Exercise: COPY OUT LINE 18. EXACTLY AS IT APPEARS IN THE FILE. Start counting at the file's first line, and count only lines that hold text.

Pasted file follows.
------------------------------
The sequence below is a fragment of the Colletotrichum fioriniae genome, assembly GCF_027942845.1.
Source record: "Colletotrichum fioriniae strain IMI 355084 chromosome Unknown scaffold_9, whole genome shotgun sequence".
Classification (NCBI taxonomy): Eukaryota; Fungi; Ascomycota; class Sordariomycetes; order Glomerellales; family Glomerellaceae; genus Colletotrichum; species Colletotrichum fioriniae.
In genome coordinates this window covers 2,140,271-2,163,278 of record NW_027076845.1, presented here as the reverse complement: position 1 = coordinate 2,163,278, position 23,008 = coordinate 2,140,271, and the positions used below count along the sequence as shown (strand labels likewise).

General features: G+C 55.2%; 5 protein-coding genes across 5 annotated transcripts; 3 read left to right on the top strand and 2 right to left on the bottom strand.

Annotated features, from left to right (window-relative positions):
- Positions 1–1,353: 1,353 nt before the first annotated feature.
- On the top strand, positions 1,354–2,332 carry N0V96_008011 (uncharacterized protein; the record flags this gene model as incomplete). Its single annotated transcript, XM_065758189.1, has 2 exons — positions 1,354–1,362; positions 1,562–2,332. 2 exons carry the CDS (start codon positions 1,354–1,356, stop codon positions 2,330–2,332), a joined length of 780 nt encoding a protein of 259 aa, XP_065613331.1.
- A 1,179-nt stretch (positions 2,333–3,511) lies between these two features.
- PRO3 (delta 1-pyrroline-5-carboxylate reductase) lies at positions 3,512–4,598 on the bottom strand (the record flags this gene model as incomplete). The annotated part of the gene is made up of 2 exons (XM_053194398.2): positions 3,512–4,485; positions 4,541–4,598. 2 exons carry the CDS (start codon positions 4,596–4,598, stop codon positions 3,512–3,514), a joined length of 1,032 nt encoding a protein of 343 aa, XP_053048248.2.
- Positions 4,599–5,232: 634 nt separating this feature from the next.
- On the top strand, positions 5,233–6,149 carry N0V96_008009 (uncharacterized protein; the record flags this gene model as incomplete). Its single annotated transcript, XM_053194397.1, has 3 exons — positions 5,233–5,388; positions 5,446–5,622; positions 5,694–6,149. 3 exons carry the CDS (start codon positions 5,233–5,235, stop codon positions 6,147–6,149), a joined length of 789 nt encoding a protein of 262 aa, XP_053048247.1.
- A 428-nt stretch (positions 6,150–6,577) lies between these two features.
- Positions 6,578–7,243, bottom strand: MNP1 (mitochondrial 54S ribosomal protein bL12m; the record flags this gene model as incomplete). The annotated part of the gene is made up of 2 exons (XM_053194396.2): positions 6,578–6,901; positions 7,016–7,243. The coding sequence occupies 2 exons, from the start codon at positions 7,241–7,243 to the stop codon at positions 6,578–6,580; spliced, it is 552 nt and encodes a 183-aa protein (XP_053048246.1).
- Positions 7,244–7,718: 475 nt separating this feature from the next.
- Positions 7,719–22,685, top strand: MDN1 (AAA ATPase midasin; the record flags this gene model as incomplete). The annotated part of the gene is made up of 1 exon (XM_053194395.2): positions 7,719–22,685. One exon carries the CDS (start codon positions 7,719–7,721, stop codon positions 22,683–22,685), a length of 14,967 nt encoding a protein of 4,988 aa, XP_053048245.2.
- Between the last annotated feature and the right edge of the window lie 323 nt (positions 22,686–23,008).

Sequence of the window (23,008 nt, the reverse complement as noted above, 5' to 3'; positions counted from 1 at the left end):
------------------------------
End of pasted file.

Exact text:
Sequence of the window (23,008 nt, the reverse complement as noted above, 5' to 3'; positions counted from 1 at the left end):